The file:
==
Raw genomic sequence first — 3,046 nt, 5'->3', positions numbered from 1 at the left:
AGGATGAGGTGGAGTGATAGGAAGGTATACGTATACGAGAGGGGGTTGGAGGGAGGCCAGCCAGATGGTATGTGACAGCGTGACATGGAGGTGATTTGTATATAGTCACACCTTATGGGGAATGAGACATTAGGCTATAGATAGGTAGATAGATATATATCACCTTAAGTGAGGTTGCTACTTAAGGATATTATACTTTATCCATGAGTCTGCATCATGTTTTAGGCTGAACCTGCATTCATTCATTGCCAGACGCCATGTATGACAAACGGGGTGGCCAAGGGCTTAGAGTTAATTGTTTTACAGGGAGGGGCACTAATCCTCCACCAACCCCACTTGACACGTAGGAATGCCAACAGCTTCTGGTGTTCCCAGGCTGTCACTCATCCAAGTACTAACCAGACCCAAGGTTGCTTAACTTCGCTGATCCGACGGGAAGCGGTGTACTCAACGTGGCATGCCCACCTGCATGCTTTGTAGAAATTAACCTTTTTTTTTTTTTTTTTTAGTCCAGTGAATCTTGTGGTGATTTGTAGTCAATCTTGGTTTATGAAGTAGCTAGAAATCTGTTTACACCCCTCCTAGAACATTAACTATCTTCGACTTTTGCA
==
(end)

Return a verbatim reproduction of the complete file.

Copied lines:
Raw genomic sequence first — 3,046 nt, 5'->3', positions numbered from 1 at the left:
AGGATGAGGTGGAGTGATAGGAAGGTATACGTATACGAGAGGGGGTTGGAGGGAGGCCAGCCAGATGGTATGTGACAGCGTGACATGGAGGTGATTTGTATATAGTCACACCTTATGGGGAATGAGACATTAGGCTATAGATAGGTAGATAGATATATATCACCTTAAGTGAGGTTGCTACTTAAGGATATTATACTTTATCCATGAGTCTGCATCATGTTTTAGGCTGAACCTGCATTCATTCATTGCCAGACGCCATGTATGACAAACGGGGTGGCCAAGGGCTTAGAGTTAATTGTTTTACAGGGAGGGGCACTAATCCTCCACCAACCCCACTTGACACGTAGGAATGCCAACAGCTTCTGGTGTTCCCAGGCTGTCACTCATCCAAGTACTAACCAGACCCAAGGTTGCTTAACTTCGCTGATCCGACGGGAAGCGGTGTACTCAACGTGGCATGCCCACCTGCATGCTTTGTAGAAATTAACCTTTTTTTTTTTTTTTTTTAGTCCAGTGAATCTTGTGGTGATTTGTAGTCAATCTTGGTTTATGAAGTAGCTAGAAATCTGTTTACACCCCTCCTAGAACATTAACTATCTTCGACTTTTGCA